Group fears Obici House is in danger
Published 11:04 pm Monday, May 11, 2009
In 1947, Amedeo Obici died, leaving 98 percent of his wealth to the future citizens of Suffolk for health care.
Part of the Planters Peanuts founder’s fortune – nearly $9 million – went to construct the Louise Obici hospital, which still serves Suffolk residents today under the Sentara operation. Some of the money went to the Obici Health Care Foundation, which to this day supports programs in the area that address the needs of people who are uninsured.
Now, some residents fear that Obici’s house — currently owned by the city of Suffolk — is about to be torn down.
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The house was located on Obici’s dairy farm, Bay Point Farm, and he and his wife Louise lived there from 1924 until their deaths. Louise’s brother later acquired the home, and he sold it.
The house went through a series of transactions until it was sold to the city of Portsmouth, which in turn sold it to the city of Suffolk. It is located near what is now the 18th hole on the Sleepy Hole Golf Course.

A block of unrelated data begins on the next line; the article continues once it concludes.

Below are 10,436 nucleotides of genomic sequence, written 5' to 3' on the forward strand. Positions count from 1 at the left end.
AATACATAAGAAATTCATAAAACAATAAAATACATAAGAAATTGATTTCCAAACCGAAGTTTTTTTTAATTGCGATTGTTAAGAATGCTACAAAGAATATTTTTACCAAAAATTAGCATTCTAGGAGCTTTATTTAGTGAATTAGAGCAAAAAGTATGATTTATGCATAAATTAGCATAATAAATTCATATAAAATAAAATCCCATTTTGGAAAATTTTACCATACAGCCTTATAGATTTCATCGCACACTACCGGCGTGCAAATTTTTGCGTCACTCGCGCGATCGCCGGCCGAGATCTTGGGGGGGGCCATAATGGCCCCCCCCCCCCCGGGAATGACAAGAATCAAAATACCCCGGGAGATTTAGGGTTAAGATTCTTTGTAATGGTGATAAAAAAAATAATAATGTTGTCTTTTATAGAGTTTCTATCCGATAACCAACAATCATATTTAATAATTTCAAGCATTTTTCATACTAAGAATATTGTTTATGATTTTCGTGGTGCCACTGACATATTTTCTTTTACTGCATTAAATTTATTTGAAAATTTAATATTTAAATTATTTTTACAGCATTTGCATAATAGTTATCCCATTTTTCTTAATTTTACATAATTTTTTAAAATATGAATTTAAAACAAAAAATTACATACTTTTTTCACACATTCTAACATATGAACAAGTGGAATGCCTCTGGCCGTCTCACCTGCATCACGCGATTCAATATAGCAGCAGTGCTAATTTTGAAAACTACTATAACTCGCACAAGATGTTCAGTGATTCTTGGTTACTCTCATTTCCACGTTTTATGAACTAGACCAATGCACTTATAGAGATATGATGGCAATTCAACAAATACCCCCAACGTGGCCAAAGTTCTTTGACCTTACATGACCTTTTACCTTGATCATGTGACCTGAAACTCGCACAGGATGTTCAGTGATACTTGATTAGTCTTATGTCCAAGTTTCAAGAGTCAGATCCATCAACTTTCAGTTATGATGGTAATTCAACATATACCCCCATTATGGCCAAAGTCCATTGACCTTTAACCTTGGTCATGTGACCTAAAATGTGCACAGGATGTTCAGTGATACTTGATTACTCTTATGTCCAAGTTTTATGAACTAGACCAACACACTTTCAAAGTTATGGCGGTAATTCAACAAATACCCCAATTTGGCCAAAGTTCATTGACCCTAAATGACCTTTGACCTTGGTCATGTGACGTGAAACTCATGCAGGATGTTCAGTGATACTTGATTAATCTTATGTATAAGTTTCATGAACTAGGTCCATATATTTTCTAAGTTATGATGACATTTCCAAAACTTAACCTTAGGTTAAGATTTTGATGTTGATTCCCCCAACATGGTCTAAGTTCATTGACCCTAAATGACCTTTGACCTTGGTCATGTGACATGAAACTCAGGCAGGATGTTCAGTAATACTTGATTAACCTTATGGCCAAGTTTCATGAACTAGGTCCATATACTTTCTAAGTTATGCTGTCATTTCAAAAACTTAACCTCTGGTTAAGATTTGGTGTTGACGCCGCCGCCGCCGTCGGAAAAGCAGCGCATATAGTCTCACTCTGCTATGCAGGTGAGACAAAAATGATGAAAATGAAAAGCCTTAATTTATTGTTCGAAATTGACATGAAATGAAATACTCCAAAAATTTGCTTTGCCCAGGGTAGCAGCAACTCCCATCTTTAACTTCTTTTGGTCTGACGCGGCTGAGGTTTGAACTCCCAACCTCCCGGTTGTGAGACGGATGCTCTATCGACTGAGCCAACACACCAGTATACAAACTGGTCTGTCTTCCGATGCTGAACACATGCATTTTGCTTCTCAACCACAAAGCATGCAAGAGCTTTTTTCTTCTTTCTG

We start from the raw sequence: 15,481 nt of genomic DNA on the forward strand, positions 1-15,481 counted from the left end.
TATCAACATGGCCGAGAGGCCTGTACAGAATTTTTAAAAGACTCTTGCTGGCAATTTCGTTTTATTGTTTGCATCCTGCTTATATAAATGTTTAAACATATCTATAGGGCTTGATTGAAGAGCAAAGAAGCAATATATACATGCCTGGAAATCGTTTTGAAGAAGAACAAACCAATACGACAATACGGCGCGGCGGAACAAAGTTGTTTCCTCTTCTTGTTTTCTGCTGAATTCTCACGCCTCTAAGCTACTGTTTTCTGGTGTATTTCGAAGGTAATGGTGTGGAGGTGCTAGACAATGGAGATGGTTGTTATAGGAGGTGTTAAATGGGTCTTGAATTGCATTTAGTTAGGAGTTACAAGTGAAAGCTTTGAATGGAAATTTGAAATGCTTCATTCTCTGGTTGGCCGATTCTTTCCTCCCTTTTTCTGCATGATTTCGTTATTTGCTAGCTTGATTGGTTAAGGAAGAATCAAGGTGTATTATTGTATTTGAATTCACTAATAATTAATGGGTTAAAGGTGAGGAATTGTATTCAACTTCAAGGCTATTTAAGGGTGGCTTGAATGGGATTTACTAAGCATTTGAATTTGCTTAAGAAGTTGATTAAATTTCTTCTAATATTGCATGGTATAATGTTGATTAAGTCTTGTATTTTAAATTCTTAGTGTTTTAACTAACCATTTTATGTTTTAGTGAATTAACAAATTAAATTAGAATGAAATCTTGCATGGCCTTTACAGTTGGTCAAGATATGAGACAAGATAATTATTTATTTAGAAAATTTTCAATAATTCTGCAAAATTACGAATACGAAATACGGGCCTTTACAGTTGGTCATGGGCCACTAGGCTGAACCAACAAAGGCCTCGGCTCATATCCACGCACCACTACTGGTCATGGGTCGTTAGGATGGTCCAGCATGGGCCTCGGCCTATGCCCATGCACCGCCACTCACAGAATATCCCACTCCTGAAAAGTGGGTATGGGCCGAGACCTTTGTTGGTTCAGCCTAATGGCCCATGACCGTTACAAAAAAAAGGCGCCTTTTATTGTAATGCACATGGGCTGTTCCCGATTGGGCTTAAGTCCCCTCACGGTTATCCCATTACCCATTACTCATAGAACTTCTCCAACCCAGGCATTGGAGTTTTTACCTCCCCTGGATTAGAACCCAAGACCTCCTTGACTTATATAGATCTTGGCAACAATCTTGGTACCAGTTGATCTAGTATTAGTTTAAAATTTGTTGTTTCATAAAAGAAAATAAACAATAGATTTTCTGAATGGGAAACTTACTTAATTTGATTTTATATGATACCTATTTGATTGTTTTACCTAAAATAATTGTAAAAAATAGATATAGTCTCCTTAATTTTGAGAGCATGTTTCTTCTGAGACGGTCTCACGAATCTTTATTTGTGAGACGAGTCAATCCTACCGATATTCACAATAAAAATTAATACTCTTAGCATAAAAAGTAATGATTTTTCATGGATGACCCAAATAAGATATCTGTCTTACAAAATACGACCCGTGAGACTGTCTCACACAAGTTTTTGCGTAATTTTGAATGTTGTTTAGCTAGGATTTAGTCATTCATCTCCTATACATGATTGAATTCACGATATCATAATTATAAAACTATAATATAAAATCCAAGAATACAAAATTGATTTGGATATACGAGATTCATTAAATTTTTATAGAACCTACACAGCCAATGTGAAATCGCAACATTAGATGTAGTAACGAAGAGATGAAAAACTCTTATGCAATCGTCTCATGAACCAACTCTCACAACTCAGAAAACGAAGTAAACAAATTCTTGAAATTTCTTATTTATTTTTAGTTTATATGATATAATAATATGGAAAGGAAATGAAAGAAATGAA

“He absolutely adored his house,” said Susan Blair, part of a group that has organized to try to save the house. “For us just to tear it down, it’s just unheard of. It just can’t happen.”
However, nobody is sure of the home’s fate, because the city isn’t talking. Suffolk currently is in negotiations with offerors to lease or buy the golf course, along with all the buildings on it. The city told Blair’s group as well as the News-Herald that it could not respond to requests for information because of the ongoing negotiations.
However, rumors have swirled for months that the winning offeror plans to tear the house down.
“Nothing has been told to us otherwise, so you can’t help but believe what you’re hearing,” Blair said.
The group is trying to get the city to impose a 12-month moratorium on doing anything to the house to give the group enough time to come up with a financial plan for the building.
The request for proposals on leasing or buying the golf course, issued in 2007, asks offerors to “provide or identify a potential use” for the house.
Blair said the problem is not coming up with potential uses for the house — bed and breakfast, restaurant and special events location are all possibilities — but how to pay for it to be moved, if necessary.
Obici House is listed on the state and national registers of historic places, so there is no doubt that it is historically significant, Blair said.
“Here’s a man that died 60-plus years ago, and he continues to give back to the citizens of Suffolk,” she said. “We can at least honor him by saving his house.”
“It’s the least the citizens of Suffolk can do.”
A public hearing on leasing the golf course is scheduled for June 3 at 7 p.m. in City Council chambers, 441 Market St.